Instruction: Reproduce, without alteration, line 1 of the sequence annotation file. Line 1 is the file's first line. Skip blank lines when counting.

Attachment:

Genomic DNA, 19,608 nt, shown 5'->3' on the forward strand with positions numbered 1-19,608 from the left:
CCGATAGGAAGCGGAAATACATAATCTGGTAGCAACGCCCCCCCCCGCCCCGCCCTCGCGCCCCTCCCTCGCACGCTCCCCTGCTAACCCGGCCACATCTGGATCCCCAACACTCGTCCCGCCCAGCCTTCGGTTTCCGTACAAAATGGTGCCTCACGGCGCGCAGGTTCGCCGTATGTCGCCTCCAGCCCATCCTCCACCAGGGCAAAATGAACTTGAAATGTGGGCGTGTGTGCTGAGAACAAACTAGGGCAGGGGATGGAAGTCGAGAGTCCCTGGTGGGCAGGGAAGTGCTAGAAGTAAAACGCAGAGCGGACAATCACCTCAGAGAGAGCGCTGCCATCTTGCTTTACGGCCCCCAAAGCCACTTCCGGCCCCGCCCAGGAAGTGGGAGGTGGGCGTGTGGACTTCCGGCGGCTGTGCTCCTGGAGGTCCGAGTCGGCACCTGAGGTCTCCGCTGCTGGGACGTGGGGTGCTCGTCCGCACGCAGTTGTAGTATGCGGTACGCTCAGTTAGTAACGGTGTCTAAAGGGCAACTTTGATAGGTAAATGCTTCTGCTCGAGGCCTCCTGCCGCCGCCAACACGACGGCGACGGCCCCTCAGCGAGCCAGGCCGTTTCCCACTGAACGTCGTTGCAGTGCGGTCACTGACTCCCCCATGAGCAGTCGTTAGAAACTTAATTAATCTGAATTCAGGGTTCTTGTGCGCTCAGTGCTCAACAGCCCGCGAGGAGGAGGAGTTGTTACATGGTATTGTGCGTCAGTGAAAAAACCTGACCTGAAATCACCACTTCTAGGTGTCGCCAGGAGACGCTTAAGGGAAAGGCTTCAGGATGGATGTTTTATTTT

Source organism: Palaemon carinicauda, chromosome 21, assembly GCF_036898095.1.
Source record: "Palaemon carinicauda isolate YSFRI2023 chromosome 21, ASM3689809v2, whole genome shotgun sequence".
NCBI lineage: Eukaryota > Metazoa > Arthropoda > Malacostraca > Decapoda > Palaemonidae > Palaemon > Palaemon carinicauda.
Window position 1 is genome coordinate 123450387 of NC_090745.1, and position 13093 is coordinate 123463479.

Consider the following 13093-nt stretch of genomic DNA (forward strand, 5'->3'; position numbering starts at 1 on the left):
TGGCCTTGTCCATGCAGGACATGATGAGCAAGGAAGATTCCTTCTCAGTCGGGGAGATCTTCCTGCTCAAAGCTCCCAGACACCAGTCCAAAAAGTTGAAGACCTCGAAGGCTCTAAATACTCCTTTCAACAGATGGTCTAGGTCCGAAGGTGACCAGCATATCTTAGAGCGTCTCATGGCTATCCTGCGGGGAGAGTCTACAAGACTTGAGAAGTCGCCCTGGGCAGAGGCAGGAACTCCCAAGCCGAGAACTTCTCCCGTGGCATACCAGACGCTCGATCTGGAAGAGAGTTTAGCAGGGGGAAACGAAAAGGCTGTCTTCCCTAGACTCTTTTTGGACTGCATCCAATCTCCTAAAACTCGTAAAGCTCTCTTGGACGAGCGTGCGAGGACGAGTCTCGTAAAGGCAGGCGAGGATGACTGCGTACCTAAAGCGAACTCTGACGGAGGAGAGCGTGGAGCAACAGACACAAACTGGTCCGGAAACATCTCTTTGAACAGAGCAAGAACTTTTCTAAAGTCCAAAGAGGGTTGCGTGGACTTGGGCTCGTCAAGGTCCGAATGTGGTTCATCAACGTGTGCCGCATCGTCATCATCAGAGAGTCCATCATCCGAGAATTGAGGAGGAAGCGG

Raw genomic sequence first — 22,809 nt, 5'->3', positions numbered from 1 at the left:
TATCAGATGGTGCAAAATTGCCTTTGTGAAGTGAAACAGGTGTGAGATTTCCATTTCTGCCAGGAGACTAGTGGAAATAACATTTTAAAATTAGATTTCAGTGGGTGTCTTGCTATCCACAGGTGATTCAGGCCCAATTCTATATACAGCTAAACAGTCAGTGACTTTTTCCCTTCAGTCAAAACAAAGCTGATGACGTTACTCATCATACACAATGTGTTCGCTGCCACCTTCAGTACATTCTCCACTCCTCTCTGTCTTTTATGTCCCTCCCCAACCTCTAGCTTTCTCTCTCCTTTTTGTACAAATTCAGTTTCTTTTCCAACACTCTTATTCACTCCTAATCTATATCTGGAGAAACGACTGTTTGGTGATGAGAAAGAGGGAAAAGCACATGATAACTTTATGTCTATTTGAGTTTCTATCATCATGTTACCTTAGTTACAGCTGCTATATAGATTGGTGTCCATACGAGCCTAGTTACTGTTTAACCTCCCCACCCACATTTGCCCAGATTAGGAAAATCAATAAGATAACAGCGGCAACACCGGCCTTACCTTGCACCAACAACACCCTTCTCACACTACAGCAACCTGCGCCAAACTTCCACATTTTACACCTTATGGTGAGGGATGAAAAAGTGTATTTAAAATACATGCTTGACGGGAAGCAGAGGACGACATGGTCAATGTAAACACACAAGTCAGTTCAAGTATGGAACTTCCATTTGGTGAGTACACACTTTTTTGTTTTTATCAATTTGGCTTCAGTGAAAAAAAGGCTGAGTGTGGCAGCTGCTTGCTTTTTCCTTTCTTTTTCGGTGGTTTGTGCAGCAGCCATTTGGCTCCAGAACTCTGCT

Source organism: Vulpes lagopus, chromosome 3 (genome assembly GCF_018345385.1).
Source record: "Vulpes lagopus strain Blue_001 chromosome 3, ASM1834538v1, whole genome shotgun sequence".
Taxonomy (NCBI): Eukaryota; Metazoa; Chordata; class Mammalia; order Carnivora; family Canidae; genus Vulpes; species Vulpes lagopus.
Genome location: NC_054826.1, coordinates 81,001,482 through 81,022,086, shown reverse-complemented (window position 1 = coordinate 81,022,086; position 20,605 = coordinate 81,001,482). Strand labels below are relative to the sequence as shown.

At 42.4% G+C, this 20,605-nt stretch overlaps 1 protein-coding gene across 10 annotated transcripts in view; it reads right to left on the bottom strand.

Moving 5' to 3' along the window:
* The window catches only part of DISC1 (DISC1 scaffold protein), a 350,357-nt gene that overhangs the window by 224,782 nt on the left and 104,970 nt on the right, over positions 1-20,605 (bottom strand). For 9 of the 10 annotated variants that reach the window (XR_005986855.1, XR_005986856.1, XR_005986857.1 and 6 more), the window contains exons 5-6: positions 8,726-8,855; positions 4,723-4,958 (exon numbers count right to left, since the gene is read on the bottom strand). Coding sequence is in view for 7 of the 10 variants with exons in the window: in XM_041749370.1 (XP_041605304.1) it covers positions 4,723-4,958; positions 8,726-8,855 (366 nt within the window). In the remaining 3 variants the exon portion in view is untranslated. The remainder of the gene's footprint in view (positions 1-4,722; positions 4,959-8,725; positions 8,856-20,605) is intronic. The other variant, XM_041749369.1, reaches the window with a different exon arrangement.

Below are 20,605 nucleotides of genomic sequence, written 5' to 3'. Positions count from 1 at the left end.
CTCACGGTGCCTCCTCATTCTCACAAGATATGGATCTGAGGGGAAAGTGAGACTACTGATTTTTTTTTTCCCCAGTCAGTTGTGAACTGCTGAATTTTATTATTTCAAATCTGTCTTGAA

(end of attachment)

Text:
Genomic DNA, 19,608 nt, shown 5'->3' on the forward strand with positions numbered 1-19,608 from the left: